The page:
The Australian Paralympic Committee (APC) today announced the eight athletes who have been given the task of winning Australia’s first ever gold medal in Paralympic rowing this September in Rio.

13433125_10154325115582922_5987154279080245220_oSince the sport was introduced to the Paralympic Games in 2008, Australia has won two silver medals and is aiming to bring home gold from Copacabana.

Spearheading the team will be London 2012 silver medallist and reigning FISA World Para-athlete of the Year Erik Horrie, along with three-time world champions in the Trunk and Arms Mixed Double Sculls Kathryn Ross and Gavin Bellis.

Competing in the Legs, Trunk and Arms Mixed Coxed Four boat class will be Paralympic debutants Jeremy McGrath, Kathleen Murdoch, Brock Ingram, Davinia Lefroy and Josephine Burnand (coxswain). The five will be the first Australians to represent this boat class at a Paralympic Games.

Australian Paralympic Committee CEO Lynne Anderson, who announced the team at the Reinhold Batschi National Training Centre in Canberra today, said the team’s quest for gold is on track, proven by the form of Horrie, Ross and Bellis over the last four years.

“Erik, Kathryn and Gavin have won three consecutive world titles in their boat classes, and if those results are anything to go by, it’s clear that Australia has what it takes to win gold at Rio,” Anderson said.

“This will be the third time that rowing is contested at a Paralympic Games, and if one of those boats can finish off the four-year cycle with a gold, that would certainly make our country a power house in the sport.

“Competition in Rio will be tough, but I know these eight athletes won’t shy away from a challenge, and I look forward to seeing some, if not each of them face their flags proudly on the podium,” she said.

After claiming Australia’s first Paralympic medal in the sport at the Beijing 2008 Games, 35-year-old Kathryn Ross narrowly missed out on a podium finish in London with rowing partner Gavin Bellis but she has turned her loss into a motivator to make her third Paralympic Games her best.

Her aim to win gold after securing three world titles is also something that would make history in her sport.

“Being selected for Games number three, it’s pretty exciting and very daunting. Every one has been different so far but I’m looking forward to seeing what Rio brings,” she said.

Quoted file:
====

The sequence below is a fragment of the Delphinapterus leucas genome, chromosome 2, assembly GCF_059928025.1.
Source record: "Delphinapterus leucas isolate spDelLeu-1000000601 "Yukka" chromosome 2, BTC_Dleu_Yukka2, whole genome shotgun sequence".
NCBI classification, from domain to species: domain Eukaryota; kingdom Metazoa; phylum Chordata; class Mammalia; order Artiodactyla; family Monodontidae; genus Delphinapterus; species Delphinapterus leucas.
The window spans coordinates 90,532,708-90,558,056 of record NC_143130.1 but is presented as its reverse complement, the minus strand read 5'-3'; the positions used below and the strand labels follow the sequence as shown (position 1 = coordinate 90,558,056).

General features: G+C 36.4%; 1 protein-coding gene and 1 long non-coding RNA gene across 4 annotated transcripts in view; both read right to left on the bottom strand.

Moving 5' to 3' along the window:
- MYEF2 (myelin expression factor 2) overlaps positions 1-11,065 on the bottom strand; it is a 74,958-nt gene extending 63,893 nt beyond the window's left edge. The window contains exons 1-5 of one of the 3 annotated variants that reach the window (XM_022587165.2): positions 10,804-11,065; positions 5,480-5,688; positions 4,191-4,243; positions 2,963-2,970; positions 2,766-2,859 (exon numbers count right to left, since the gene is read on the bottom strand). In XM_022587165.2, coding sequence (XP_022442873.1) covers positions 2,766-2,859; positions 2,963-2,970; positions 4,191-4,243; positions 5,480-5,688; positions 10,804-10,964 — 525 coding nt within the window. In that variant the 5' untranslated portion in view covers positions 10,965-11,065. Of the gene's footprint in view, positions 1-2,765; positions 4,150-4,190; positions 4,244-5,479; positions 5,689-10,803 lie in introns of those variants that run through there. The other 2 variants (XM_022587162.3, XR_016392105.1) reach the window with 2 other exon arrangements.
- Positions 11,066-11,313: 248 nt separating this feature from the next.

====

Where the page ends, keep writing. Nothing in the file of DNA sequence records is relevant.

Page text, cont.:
“My sole aim is to take home that gold medal. We missed it by 0.8 of a second, so it would be incredible to finish off the four year cycle with four gold medals.

“In saying that, it would be doing something that has never been done before in rowing. To take out four years of gold medals would be amazing.”

With four solid years of experience together, Bellis is going into Rio confident and is ready to step up to the duo’s challenge.

“Everyone goes in to win gold, and I’m no different. I’m looking forward to seeing where we stand and how we fare against the world at the pinnacle of Paralympic sport. It’s an exciting challenge,” he said.

“We’ve proven we can do it at Worlds, but the Paralympics; that’s something else.”

London 2012 silver medallist and three-time world champion in the Arms and Shoulders Men’s Single Sculls, Erik Horrie feels being selected for his second Games is pushing him to train harder to turn his goal into a reality.

“To be able to say I’m a two-time Paralympian when I return is unbelievable. To be able to even try on the green and gold gives you that sensation to perform better,” Horrie said.

“I think the experience from London of being so close but so far away from that number one spot, and coming home with a silver medal has driven aspects of my training into reality.

“The competition will be strong, but I’m looking forward to seeing all the work I’ve done in the last four years culminate into hopefully another Paralympic medal.”

Rowing is open to athletes with a physical or vision impairment in sweep rowing or sculling disciplines. Athletes are divided into three classes (arms and shoulders only, legs, trunk and arms, trunk and arms) based on their level of physical impairment and compete using a para-rowing boat.

The Rio Paralympic Games begin on 7 September through to 18 September, 2016.

The 2016 Australian Paralympic Rowing Team (click on each athlete to read their profile):


By APC Media

Posted: 11/7/2016